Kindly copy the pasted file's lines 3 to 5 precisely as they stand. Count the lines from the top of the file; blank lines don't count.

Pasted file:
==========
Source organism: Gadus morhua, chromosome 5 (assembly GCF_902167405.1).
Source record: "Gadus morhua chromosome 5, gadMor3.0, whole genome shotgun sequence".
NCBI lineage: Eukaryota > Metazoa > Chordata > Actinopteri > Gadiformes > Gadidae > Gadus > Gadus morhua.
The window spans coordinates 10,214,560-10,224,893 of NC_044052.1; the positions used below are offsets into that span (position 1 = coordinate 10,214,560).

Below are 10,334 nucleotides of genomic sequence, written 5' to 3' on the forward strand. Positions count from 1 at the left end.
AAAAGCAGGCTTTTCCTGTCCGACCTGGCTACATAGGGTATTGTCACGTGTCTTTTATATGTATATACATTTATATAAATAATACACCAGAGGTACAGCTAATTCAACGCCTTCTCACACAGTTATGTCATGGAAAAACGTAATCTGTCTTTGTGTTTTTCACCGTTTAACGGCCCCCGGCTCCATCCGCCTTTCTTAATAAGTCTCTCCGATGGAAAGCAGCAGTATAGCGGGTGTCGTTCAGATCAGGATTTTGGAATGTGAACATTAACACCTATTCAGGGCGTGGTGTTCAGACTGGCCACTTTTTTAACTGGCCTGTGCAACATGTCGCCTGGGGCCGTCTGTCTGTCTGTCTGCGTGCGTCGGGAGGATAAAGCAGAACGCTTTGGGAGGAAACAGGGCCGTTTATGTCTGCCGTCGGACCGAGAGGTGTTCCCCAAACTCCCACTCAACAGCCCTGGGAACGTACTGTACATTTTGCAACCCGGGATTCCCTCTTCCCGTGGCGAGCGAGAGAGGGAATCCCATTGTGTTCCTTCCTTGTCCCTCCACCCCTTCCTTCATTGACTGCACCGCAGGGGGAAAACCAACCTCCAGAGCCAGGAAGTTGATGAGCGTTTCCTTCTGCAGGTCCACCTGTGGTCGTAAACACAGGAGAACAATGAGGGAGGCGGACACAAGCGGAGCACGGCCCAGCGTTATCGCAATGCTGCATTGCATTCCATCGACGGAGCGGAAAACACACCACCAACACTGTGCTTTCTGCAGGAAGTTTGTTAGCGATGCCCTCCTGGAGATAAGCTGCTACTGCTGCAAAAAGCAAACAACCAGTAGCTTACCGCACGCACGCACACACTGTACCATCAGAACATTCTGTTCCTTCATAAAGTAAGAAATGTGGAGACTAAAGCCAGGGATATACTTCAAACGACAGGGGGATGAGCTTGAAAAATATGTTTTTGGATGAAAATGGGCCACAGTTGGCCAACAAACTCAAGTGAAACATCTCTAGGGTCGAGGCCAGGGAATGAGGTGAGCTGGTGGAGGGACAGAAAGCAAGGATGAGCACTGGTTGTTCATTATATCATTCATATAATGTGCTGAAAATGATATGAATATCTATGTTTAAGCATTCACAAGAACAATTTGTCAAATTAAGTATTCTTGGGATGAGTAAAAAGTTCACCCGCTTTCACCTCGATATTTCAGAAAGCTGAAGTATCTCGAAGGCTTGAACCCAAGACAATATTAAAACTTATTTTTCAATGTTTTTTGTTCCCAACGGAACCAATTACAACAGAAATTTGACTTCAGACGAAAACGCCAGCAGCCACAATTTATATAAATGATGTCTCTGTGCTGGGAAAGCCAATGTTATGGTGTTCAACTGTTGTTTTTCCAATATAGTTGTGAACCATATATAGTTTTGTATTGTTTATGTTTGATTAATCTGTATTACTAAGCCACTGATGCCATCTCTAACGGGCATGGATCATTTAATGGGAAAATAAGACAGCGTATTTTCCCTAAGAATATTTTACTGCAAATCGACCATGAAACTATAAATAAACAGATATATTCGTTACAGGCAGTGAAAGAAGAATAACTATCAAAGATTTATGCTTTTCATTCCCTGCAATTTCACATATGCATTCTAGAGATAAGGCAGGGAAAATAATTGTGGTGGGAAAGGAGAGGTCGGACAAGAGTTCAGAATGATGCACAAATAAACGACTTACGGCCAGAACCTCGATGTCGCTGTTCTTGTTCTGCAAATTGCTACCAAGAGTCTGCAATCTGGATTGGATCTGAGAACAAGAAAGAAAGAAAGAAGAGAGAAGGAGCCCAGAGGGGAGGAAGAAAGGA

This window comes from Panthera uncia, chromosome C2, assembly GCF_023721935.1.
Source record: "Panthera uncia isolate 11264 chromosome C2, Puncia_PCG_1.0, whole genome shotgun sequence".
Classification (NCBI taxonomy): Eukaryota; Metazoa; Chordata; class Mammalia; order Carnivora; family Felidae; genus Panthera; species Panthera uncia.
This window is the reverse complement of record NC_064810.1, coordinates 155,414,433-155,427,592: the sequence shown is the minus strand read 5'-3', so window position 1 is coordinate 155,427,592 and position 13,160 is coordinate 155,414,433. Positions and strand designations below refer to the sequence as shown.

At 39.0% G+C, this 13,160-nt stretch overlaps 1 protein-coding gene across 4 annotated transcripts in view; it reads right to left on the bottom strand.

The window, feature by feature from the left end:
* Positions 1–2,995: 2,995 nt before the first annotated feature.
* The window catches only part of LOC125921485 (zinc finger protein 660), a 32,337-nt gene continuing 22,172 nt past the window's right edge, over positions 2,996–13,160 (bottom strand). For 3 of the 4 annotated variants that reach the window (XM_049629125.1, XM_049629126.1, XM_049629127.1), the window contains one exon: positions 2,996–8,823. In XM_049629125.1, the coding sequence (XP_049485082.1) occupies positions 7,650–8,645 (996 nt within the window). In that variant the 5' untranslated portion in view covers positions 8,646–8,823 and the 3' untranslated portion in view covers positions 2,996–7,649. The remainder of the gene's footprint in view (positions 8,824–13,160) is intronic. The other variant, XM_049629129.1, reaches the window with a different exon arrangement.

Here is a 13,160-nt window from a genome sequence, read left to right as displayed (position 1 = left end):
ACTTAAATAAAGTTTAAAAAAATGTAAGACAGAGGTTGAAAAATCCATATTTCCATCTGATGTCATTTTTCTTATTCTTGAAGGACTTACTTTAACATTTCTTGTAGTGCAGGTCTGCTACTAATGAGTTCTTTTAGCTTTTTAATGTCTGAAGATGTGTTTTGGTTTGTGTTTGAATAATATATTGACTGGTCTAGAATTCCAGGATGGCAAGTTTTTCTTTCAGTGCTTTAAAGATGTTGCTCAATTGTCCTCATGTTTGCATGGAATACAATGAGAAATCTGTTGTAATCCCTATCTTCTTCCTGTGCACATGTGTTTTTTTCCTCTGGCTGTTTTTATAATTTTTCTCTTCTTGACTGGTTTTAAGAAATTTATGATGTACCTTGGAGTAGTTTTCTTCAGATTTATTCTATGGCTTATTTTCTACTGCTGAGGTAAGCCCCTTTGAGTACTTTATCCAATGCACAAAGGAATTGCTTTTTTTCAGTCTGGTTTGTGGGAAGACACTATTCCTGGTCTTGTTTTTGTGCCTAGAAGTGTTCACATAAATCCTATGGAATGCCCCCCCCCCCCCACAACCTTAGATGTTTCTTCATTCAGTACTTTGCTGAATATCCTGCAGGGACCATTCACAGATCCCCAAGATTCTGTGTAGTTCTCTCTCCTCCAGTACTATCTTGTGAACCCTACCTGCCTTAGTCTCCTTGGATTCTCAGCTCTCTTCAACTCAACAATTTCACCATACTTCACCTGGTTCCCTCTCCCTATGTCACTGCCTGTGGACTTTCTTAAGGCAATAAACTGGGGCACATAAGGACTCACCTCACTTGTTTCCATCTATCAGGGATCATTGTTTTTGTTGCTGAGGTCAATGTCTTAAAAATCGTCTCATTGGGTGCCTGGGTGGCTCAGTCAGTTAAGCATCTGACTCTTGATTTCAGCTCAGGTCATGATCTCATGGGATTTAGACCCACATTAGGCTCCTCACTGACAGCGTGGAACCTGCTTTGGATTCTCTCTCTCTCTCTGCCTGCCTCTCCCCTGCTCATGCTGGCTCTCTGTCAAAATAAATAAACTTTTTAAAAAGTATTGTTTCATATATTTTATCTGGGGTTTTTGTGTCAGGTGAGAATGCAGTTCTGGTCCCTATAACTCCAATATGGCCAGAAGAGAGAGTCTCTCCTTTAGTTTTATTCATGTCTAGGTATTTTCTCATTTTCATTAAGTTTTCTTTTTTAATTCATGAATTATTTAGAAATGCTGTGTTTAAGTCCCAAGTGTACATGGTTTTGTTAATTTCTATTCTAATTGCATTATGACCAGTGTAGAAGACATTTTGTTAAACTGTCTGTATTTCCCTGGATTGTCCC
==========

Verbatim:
NCBI lineage: Eukaryota > Metazoa > Chordata > Actinopteri > Gadiformes > Gadidae > Gadus > Gadus morhua.
The window spans coordinates 10,214,560-10,224,893 of NC_044052.1; the positions used below are offsets into that span (position 1 = coordinate 10,214,560).

Below are 10,334 nucleotides of genomic sequence, written 5' to 3' on the forward strand. Positions count from 1 at the left end.